I was sad to see the news this morning that Farley Mowat has died, and I feel the need to make some sort of tribute. I first became aware of him through The Dog Who Wouldn't Be and Owls in the Family. Then I got hooked on his Arctic books, the adventures in the high north, the stories of the natives and the fragile climate. It's because of him I have this desire to go dog sledding, to tour the Arctic, to explore Canada. It's because of him I am slogging through this latest manuscript I'm trying to write for Covenant. I think of him as the last of the great northern adventurers. He had a zest for life and wasn't afraid of difficult things. He was that way as a child, too, exploring the rivers and fields of Toronto. It seemed he was always curious about the world and open to experience, willing to stretch and risk. Above all, he was a vivid storyteller, his practical and simple words having a powerful impact on my imagination. They sparked ideas and evoked images that got me thinking.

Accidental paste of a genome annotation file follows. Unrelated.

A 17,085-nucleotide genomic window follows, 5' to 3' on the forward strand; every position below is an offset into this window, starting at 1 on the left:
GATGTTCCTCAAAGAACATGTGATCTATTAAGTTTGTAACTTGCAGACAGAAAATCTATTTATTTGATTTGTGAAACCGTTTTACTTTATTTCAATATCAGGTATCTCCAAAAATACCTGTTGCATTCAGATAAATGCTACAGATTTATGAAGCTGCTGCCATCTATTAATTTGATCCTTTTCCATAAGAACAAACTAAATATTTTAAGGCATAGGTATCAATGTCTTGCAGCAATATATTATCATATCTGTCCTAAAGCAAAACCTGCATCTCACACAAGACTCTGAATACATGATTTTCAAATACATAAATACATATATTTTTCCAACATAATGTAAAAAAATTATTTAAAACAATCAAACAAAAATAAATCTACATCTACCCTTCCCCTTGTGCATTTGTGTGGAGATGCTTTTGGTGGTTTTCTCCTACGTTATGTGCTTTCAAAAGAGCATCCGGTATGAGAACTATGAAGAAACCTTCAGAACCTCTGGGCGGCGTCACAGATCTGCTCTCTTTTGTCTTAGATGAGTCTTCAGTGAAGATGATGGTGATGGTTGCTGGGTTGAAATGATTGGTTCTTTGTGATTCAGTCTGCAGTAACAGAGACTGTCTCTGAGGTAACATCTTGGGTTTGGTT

He once said that the best thing you could do would be to buy a piece of land and then leave it alone. Just take the human element out of the equation, instead of always trying to impose human influence on everything. I feel the same way about nature, and this statement felt right and solid to me. It's what I want to do.
I wish I had discovered him a little sooner, in time to meet him. I wish I could be as confident and curious and energetic as he was. I wish my words were as powerful.